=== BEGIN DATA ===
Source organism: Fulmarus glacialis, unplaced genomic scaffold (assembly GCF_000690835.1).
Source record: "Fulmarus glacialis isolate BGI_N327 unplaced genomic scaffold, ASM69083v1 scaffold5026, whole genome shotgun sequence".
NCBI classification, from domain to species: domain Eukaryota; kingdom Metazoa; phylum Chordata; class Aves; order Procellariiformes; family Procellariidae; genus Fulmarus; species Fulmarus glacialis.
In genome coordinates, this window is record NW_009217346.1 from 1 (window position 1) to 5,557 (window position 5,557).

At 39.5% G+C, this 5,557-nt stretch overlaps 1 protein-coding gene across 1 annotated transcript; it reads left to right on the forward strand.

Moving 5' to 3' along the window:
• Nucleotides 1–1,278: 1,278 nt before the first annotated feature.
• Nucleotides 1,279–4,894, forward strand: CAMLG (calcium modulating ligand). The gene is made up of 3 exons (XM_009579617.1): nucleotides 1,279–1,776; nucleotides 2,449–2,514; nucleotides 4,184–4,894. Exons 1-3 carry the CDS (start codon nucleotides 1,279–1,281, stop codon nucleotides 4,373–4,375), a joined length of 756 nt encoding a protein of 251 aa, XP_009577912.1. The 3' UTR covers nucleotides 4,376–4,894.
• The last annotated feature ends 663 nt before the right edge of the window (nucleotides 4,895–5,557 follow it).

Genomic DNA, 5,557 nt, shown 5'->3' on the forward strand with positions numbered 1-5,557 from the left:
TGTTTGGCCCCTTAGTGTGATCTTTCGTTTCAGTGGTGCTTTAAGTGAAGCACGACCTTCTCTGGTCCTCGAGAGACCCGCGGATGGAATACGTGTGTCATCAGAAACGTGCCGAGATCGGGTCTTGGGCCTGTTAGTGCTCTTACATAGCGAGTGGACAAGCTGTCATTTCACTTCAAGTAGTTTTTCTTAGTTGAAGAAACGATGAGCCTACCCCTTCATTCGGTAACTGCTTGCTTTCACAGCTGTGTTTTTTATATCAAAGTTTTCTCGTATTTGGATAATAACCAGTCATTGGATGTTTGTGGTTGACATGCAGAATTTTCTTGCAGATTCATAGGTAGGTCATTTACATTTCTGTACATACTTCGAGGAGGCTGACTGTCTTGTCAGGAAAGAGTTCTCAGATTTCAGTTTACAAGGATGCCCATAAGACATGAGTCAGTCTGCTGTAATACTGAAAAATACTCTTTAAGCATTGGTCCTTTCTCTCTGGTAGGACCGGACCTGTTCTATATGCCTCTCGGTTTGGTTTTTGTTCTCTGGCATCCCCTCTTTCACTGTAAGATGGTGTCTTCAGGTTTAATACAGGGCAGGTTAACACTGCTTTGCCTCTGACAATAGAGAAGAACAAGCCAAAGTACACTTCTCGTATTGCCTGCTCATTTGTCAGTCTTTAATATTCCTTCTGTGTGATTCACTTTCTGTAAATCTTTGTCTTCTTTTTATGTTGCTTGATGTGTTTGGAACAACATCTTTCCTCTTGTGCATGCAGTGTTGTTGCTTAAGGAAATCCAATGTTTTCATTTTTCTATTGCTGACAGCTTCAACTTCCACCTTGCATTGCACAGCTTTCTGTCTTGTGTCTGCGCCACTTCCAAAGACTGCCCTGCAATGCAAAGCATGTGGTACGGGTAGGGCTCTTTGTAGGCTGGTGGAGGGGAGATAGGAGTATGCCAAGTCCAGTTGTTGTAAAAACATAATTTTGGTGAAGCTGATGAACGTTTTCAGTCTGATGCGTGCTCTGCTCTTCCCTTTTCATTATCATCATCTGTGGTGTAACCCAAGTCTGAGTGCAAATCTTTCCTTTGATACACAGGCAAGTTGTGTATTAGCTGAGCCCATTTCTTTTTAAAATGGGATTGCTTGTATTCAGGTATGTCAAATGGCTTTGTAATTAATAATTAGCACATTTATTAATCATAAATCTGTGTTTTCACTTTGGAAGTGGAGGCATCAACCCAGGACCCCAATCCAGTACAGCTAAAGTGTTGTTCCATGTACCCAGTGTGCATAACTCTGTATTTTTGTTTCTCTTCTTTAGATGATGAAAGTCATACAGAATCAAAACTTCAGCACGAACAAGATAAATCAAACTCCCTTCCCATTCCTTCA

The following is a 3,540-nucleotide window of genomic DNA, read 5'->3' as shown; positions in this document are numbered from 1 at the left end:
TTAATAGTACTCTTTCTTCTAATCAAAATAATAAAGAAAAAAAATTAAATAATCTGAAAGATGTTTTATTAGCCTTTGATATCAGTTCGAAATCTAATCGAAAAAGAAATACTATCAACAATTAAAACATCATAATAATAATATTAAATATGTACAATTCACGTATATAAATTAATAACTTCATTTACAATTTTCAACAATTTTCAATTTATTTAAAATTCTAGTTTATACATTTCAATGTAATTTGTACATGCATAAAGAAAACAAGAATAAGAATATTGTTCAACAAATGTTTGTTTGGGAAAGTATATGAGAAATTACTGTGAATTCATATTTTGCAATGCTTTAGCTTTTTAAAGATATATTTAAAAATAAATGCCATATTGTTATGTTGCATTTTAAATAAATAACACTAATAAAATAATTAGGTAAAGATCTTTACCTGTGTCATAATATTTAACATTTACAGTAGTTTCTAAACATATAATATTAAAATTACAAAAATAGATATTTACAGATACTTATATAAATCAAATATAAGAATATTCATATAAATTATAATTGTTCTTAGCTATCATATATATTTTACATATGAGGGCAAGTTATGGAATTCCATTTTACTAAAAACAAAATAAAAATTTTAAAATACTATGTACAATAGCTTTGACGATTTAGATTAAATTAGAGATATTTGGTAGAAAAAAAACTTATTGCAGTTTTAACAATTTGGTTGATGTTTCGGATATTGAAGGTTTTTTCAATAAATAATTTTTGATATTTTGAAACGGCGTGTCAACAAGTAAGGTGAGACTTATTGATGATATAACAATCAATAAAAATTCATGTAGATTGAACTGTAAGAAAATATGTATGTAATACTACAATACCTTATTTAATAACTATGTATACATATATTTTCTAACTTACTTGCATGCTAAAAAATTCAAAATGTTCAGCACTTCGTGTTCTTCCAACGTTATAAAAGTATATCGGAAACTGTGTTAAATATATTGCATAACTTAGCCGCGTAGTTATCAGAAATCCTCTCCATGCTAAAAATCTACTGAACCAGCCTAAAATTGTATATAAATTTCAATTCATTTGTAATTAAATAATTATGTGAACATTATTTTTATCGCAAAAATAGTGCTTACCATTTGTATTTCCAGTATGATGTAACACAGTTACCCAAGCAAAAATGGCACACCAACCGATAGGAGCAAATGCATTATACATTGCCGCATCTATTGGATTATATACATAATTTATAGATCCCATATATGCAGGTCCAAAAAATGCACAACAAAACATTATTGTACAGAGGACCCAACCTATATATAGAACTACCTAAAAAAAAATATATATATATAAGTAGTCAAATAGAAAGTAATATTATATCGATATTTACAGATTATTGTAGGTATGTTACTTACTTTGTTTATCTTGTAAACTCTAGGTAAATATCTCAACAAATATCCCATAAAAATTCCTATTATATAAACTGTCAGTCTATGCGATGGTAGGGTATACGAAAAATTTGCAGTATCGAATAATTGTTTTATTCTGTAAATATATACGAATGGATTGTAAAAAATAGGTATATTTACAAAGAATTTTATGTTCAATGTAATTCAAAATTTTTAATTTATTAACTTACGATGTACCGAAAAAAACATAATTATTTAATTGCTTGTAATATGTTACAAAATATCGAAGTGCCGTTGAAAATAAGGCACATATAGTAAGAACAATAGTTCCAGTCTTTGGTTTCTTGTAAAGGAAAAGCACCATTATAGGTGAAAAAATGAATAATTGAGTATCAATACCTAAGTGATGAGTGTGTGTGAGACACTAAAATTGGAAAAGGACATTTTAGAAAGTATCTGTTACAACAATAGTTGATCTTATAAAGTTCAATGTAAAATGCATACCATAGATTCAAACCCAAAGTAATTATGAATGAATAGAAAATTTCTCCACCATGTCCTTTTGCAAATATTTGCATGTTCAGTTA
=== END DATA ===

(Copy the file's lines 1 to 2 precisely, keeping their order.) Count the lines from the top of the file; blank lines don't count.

Source organism: Fulmarus glacialis, unplaced genomic scaffold (assembly GCF_000690835.1).
Source record: "Fulmarus glacialis isolate BGI_N327 unplaced genomic scaffold, ASM69083v1 scaffold5026, whole genome shotgun sequence".